Coverart for item
The Resource How I discovered World War II's greatest spy : and other stories of intelligence and code, David Kahn ; foreword by Bruce Schneier

How I discovered World War II's greatest spy : and other stories of intelligence and code, David Kahn ; foreword by Bruce Schneier

Label
How I discovered World War II's greatest spy : and other stories of intelligence and code
Title
How I discovered World War II's greatest spy
Title remainder
and other stories of intelligence and code
Statement of responsibility
David Kahn ; foreword by Bruce Schneier
Title variation
How I discovered World War two's greatest spy
Creator
Contributor
Author
Subject
Language
eng
Summary
Spies, secret messages, and military intelligence have fascinated readers for centuries but never more than today, when terrorists threaten America and society depends so heavily on communications. Much of what was known about communications intelligence came first from David Kahn's pathbreaking book, The Codebreakers. Kahn, considered the dean of intelligence historians, is also the author of Hitler{u2019}s Spies: German Military Intelligence in World War II and Seizing the Enigma: The Race to Break the German U-Boat Codes, 1939-1943, among other books and articles. Kahn{u2019}s latest book, How I Discovered World War II's Greatest Spy and Other Stories of Intelligence and Code, provides insights into the dark realm of intelligence and code that will fascinate cryptologists, intelligence personnel, and the millions interested in military history, espionage, and global affairs. It opens with Kahn telling how he discovered the identity of the man who sold key information about Germany{u2019}s Enigma machine during World War II that enabled Polish and then British codebreakers to read secret messages. Next Kahn addresses the question often asked about Pearl Harbor: since we were breaking Japan{u2019}s codes, did President Roosevelt know that Japan was going to attack and let it happen to bring a reluctant nation into the war? Kahn looks into why Nazi Germany{u2019}s totalitarian intelligence was so poor, offers a theory of intelligence, explicates what Clausewitz said about intelligence, tells{u2014}on the basis of an interview with a head of Soviet codebreaking{u2014}something about Soviet Comint in the Cold War, and reveals how the Allies suppressed the second greatest secret of WWII. Providing an inside look into the efforts to gather and exploit intelligence during the past century, this book presents powerful ideas that can help guide present and future intelligence efforts. Though stories of WWII spying and codebreaking may seem worlds apart from social media security, computer viruses, and Internet surveillance, this book offers timeless lessons that may help today{u2019}s leaders avoid making the same mistakes that have helped bring at least one global power to its knees. --Provided by publisher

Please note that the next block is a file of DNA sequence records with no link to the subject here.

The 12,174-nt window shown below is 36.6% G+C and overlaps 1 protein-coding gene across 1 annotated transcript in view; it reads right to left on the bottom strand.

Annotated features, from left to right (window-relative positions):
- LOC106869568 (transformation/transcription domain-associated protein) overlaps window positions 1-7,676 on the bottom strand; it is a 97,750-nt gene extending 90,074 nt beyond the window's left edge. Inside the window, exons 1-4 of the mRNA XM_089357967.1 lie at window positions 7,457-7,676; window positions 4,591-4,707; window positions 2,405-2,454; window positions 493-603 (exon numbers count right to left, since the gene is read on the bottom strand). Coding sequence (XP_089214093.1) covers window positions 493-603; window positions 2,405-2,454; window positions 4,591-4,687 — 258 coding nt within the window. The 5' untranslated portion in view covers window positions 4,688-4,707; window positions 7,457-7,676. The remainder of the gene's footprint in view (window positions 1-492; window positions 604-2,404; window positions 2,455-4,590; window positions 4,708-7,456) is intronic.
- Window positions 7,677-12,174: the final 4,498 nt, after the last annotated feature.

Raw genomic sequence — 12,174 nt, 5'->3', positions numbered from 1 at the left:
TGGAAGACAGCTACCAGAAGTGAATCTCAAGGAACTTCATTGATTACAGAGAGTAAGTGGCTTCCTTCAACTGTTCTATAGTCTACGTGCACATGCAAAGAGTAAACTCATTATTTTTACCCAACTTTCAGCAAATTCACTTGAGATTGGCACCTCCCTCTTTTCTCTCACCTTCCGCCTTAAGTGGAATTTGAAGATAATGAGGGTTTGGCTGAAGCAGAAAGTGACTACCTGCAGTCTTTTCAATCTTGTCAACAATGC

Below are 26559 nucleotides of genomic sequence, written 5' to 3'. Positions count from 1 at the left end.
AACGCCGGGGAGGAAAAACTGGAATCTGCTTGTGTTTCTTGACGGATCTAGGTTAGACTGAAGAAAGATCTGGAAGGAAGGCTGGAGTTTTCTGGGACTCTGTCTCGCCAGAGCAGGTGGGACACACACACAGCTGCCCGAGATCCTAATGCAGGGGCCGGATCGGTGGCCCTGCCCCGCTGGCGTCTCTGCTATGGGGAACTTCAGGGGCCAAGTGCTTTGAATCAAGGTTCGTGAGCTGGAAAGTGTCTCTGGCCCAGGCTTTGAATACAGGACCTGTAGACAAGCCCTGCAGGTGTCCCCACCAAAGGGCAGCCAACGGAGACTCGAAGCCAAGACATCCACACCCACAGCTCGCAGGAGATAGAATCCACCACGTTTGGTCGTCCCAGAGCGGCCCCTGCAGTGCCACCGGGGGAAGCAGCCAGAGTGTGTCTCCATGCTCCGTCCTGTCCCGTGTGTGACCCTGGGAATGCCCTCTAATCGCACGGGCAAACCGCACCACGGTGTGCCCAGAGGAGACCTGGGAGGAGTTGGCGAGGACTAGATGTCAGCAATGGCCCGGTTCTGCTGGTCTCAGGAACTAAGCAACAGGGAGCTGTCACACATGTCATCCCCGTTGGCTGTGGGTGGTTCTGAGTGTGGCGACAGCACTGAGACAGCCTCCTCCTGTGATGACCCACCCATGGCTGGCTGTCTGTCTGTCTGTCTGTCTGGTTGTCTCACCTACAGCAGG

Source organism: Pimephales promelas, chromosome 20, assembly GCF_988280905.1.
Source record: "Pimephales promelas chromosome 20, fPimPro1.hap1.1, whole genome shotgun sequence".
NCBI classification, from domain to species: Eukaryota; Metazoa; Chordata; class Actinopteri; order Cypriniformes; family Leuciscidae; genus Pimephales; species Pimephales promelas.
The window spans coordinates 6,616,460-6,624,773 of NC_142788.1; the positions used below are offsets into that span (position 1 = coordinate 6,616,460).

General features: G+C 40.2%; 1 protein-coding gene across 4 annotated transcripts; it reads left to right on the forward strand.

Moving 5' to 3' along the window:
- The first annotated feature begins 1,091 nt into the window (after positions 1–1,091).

http://bibfra.me/vocab/relation/authorofforeword
apAwCbB2o3U
Cataloging source
DLC
http://library.link/vocab/creatorDate
1930-
http://library.link/vocab/creatorName
Kahn, David
Dewey number
940.54/85
Illustrations
illustrations
Index
index present
LC call number
D810.S7
LC item number
K253 2014
Literary form
non fiction
Nature of contents
bibliography
http://library.link/vocab/relatedWorkOrContributorDate
1963-
http://library.link/vocab/relatedWorkOrContributorName
Schneier, Bruce
http://library.link/vocab/subjectName
  • World War, 1939-1945
  • World War, 1939-1945
  • World War, 1939-1945
  • COMPUTERS / Security / General
  • COMPUTERS / Security / Cryptography
  • POLITICAL SCIENCE / Political Freedom & Security / International Security
  • Cryptography
  • Electronic intelligence
  • Military intelligence
Label
How I discovered World War II's greatest spy : and other stories of intelligence and code, David Kahn ; foreword by Bruce Schneier
Instantiates
Publication
Bibliography note
Includes bibliographical references and index
Carrier category
volume
Carrier MARC source
rdacarrier.
Content category
text
Content type MARC source
rdacontent.
Control code
792875611
Dimensions
25 cm
Extent
xiv, 453 pages
Isbn
9781466561991
Lccn
2013037016
Media category
unmediated
Media MARC source
rdamedia.
System control number
(OCoLC)792875611
Label
How I discovered World War II's greatest spy : and other stories of intelligence and code, David Kahn ; foreword by Bruce Schneier
Publication
Bibliography note
Includes bibliographical references and index
Carrier category
volume
Carrier MARC source
rdacarrier.
Content category
text
Content type MARC source
rdacontent.
Control code
792875611
Dimensions
25 cm
Extent
xiv, 453 pages
Isbn
9781466561991
Lccn
2013037016
Media category
unmediated
Media MARC source
rdamedia.
System control number
(OCoLC)792875611

Library Locations

    • Ellis LibraryBorrow it
      1020 Lowry Street, Columbia, MO, 65201, US
      38.944491 -92.326012
Processing Feedback ...